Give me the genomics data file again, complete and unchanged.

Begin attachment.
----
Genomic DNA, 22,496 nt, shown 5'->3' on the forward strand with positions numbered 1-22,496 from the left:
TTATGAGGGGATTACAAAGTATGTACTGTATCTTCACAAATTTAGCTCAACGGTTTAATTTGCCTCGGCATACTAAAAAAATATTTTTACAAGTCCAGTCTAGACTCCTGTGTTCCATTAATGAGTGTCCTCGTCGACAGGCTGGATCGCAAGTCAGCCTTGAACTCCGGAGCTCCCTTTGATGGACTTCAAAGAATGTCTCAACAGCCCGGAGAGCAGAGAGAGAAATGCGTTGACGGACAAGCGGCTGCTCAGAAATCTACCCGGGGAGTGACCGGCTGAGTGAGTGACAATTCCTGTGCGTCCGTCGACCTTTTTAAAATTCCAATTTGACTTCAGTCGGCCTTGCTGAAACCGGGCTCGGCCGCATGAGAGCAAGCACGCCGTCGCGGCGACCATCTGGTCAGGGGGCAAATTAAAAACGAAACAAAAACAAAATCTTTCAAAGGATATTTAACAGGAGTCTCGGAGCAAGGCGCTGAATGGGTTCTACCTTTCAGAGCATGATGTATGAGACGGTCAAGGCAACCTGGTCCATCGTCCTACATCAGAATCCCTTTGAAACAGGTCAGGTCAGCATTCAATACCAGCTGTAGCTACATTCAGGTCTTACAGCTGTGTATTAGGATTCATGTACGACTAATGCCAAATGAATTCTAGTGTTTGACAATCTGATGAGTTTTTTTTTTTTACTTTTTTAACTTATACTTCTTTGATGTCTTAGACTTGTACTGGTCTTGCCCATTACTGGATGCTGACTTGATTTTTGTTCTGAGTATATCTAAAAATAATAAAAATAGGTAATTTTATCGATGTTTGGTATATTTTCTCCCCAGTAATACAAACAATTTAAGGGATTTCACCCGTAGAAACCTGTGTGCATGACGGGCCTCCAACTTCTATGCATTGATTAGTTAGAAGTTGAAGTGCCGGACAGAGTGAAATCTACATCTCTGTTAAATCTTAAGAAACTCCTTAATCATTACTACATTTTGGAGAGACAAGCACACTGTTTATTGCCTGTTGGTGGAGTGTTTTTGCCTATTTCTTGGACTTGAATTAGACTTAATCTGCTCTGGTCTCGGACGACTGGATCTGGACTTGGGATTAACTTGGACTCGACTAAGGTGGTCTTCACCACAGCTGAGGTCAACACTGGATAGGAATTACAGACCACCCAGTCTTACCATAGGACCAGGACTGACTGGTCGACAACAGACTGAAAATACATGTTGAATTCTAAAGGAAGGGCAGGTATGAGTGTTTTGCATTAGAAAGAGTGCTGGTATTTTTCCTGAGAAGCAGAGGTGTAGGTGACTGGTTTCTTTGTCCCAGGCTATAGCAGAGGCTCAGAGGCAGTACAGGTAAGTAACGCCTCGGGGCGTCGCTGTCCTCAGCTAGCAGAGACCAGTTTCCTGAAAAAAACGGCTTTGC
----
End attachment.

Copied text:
Genomic DNA, 22,496 nt, shown 5'->3' on the forward strand with positions numbered 1-22,496 from the left:
TTATGAGGGGATTACAAAGTATGTACTGTATCTTCACAAATTTAGCTCAACGGTTTAATTTGCCTCGGCATACTAAAAAAATATTTTTACAAGTCCAGTCTAGACTCCTGTGTTCCATTAATGAGTGTCCTCGTCGACAGGCTGGATCGCAAGTCAGCCTTGAACTCCGGAGCTCCCTTTGATGGACTTCAAAGAATGTCTCAACAGCCCGGAGAGCAGAGAGAGAAATGCGTTGACGGACAAGCGGCTGCTCAGAAATCTACCCGGGGAGTGACCGGCTGAGTGAGTGACAATTCCTGTGCGTCCGTCGACCTTTTTAAAATTCCAATTTGACTTCAGTCGGCCTTGCTGAAACCGGGCTCGGCCGCATGAGAGCAAGCACGCCGTCGCGGCGACCATCTGGTCAGGGGGCAAATTAAAAACGAAACAAAAACAAAATCTTTCAAAGGATATTTAACAGGAGTCTCGGAGCAAGGCGCTGAATGGGTTCTACCTTTCAGAGCATGATGTATGAGACGGTCAAGGCAACCTGGTCCATCGTCCTACATCAGAATCCCTTTGAAACAGGTCAGGTCAGCATTCAATACCAGCTGTAGCTACATTCAGGTCTTACAGCTGTGTATTAGGATTCATGTACGACTAATGCCAAATGAATTCTAGTGTTTGACAATCTGATGAGTTTTTTTTTTTTACTTTTTTAACTTATACTTCTTTGATGTCTTAGACTTGTACTGGTCTTGCCCATTACTGGATGCTGACTTGATTTTTGTTCTGAGTATATCTAAAAATAATAAAAATAGGTAATTTTATCGATGTTTGGTATATTTTCTCCCCAGTAATACAAACAATTTAAGGGATTTCACCCGTAGAAACCTGTGTGCATGACGGGCCTCCAACTTCTATGCATTGATTAGTTAGAAGTTGAAGTGCCGGACAGAGTGAAATCTACATCTCTGTTAAATCTTAAGAAACTCCTTAATCATTACTACATTTTGGAGAGACAAGCACACTGTTTATTGCCTGTTGGTGGAGTGTTTTTGCCTATTTCTTGGACTTGAATTAGACTTAATCTGCTCTGGTCTCGGACGACTGGATCTGGACTTGGGATTAACTTGGACTCGACTAAGGTGGTCTTCACCACAGCTGAGGTCAACACTGGATAGGAATTACAGACCACCCAGTCTTACCATAGGACCAGGACTGACTGGTCGACAACAGACTGAAAATACATGTTGAATTCTAAAGGAAGGGCAGGTATGAGTGTTTTGCATTAGAAAGAGTGCTGGTATTTTTCCTGAGAAGCAGAGGTGTAGGTGACTGGTTTCTTTGTCCCAGGCTATAGCAGAGGCTCAGAGGCAGTACAGGTAAGTAACGCCTCGGGGCGTCGCTGTCCTCAGCTAGCAGAGACCAGTTTCCTGAAAAAAACGGCTTTGC